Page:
Former Coyote Shane Doan: ‘Could you really ask for anything more?’
The Arizona Coyotes announced that No. 19 will go down in history.
On Feb. 24, Shane Doan’s number will be the first in the franchise to be retired by the team.
But that No. 19 came part by chance, part by seniority, and part because a different future NHL player had the other sweater number available.
“I wish I had a great story that it meant like the world to me in the beginning, but the real, the absolute, 100 percent truth is, I got to Kamloops to play my junior hockey, so I’m 15 years old and I’m the youngest guy on the team besides one other guy,” Doan told Burns & Gambo on 98.7 FM Arizona’s Sports Station.
“So I had second-to-last pick of the numbers that were available. It was between No. 28 and No. 19.”
Scott Niedermayer had No. 28 the year before. It was possible he would come back, and Doan didn’t want Niedermayer’s number.
But No. 19 — that was Joe Sakic’s number. That was Steve Yzerman. That became Shane Doan.
“We all have numbers that we associate with the people that we watched play growing up,” Doan said. “When you hear that number, your first thought is that person.”
The Captain has turned into that for countless fans across the Valley.
“It’s something that I just never ever fathomed, never even crossed my mind,” he said.
As far as individual accomplishments go, getting a number retired by the team is second only to retired in the Hall of Fame.
He never managed the ultimate team goal: The Stanley Cup. But Doan said he doesn’t regret not chasing a championship.
“Could you really ask for anything more than what I’ve already been given? How could you even in the slightest way ask for more, when I’m just so thankful and grateful for everything that I have,” Doan said.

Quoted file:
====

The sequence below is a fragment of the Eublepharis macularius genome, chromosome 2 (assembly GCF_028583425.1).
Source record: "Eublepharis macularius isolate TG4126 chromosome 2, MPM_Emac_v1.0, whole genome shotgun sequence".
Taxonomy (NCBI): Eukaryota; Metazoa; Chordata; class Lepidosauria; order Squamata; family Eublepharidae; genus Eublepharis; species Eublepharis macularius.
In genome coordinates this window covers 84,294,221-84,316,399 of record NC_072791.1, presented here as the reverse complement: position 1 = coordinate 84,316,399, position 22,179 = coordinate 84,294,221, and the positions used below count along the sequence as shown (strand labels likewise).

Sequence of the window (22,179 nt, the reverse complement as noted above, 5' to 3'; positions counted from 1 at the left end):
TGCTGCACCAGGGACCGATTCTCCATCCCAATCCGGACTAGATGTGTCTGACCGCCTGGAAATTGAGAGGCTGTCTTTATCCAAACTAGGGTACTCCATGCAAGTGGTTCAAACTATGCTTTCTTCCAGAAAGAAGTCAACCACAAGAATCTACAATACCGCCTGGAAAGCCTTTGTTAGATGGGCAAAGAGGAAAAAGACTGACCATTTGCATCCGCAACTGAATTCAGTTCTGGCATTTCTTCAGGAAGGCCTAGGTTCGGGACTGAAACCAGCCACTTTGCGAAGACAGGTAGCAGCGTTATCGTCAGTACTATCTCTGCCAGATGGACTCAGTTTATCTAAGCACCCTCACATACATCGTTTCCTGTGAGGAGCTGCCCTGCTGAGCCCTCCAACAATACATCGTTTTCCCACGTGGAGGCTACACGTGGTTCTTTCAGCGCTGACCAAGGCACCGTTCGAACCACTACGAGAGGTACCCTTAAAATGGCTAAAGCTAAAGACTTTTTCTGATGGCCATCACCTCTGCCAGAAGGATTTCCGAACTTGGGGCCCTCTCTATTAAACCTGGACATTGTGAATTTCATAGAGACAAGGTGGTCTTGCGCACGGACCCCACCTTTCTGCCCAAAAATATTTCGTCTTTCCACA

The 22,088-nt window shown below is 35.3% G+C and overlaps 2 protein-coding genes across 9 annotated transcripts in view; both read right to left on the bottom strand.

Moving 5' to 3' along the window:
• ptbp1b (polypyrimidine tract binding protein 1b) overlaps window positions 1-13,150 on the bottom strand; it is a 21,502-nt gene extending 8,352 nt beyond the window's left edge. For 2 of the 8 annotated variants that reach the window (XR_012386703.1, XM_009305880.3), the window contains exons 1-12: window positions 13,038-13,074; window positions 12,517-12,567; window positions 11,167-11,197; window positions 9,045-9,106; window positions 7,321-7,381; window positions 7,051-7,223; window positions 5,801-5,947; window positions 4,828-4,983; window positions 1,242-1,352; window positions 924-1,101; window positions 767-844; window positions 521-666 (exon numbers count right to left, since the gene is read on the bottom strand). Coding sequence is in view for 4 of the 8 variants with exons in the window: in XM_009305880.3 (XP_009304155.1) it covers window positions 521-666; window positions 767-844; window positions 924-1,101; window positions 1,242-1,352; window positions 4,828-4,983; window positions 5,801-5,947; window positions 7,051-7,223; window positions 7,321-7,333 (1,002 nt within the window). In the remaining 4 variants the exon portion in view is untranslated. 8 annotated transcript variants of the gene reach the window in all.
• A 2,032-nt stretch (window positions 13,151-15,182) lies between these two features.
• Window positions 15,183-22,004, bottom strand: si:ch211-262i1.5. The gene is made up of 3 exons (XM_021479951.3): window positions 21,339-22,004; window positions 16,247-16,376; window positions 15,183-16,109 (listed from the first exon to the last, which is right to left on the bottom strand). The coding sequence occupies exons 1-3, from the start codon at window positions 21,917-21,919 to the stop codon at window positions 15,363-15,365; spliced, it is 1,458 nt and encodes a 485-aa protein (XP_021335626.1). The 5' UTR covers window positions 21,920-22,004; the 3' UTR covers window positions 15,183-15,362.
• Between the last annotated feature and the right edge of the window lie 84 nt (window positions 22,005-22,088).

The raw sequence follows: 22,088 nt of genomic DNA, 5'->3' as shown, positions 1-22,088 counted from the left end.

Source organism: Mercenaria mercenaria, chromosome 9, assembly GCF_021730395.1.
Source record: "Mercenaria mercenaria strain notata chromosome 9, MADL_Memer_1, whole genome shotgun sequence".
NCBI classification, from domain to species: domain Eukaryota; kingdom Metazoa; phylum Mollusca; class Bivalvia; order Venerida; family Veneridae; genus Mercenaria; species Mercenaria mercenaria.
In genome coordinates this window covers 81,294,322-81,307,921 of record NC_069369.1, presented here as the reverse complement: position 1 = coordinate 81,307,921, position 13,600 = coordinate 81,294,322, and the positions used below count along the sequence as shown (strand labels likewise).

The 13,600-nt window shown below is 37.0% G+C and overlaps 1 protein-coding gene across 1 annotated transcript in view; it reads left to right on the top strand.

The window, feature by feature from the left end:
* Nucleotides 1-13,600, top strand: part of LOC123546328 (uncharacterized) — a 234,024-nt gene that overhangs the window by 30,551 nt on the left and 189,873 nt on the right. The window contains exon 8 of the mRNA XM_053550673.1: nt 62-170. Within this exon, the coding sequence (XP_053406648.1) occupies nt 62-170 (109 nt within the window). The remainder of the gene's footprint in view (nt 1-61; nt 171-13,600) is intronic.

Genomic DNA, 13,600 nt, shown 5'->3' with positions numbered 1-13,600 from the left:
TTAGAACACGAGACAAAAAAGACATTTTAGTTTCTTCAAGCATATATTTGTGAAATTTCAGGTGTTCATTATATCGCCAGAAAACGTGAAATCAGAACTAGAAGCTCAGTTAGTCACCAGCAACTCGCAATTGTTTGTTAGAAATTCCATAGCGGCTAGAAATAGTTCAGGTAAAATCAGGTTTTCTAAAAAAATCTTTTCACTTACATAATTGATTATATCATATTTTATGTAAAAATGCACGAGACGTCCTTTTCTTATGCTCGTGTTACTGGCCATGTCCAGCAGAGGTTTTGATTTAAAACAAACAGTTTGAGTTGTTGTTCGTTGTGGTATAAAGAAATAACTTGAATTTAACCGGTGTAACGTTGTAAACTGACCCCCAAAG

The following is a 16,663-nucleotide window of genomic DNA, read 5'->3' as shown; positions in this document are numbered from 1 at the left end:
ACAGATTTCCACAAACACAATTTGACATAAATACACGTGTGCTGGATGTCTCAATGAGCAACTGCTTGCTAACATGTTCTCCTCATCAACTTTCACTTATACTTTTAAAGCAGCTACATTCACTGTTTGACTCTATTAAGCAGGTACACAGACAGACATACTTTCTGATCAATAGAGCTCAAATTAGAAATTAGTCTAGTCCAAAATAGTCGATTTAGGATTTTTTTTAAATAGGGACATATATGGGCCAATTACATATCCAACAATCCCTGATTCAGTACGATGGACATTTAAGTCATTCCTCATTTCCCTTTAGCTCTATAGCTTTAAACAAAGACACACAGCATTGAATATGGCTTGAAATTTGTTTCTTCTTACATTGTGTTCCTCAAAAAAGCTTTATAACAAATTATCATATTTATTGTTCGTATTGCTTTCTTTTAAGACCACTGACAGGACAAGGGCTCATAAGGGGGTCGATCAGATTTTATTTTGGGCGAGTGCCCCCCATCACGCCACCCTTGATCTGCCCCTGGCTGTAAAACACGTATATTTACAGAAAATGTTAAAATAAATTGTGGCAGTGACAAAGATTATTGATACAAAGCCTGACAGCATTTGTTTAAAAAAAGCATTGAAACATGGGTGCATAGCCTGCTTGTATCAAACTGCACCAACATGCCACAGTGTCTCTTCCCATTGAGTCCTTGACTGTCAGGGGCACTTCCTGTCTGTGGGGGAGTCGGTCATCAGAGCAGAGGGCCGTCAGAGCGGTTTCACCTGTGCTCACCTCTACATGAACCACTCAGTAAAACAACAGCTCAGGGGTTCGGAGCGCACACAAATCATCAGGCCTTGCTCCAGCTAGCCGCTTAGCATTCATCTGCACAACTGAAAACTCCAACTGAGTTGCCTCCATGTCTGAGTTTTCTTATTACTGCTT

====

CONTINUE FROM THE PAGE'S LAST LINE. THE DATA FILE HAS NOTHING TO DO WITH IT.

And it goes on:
Doan and the Coyotes made the playoffs nine times during his career, including a run to the NHL Conference Finals in 2011-12.
“The chance to go and play for a Stanley Cup would’ve been amazing, and I would’ve loved it,” he said. “For me, it’s like, you know what? The Coyotes are my team, so no one else can ever experience what I had with them, and that’s something that was so special.”
It’s not just the team and the players for Doan. He struggled to find the words when he said appreciates how much the fans gave him.
“My career, by no means was I ever, like, I’m not a superstar,” he said. “I was OK, but I got treated, like, special by the fans. And I’m not naive to that. I’m not naive to the fact that they kind of, I don’t know, a lot of them probably grew up with me is what I realized, so it’s kind of one of those things. But they treated me incredible and I was so grateful and thankful for it.”
The man who spent 20 years in the Valley will get memorialized by the Coyotes.
“What’s it going to be like? I just want to say thank you,” Doan said. “Thank you for giving me the absolute most amazing experience of being able to play in the NHL for a franchise that I love and am the biggest fan of ever.”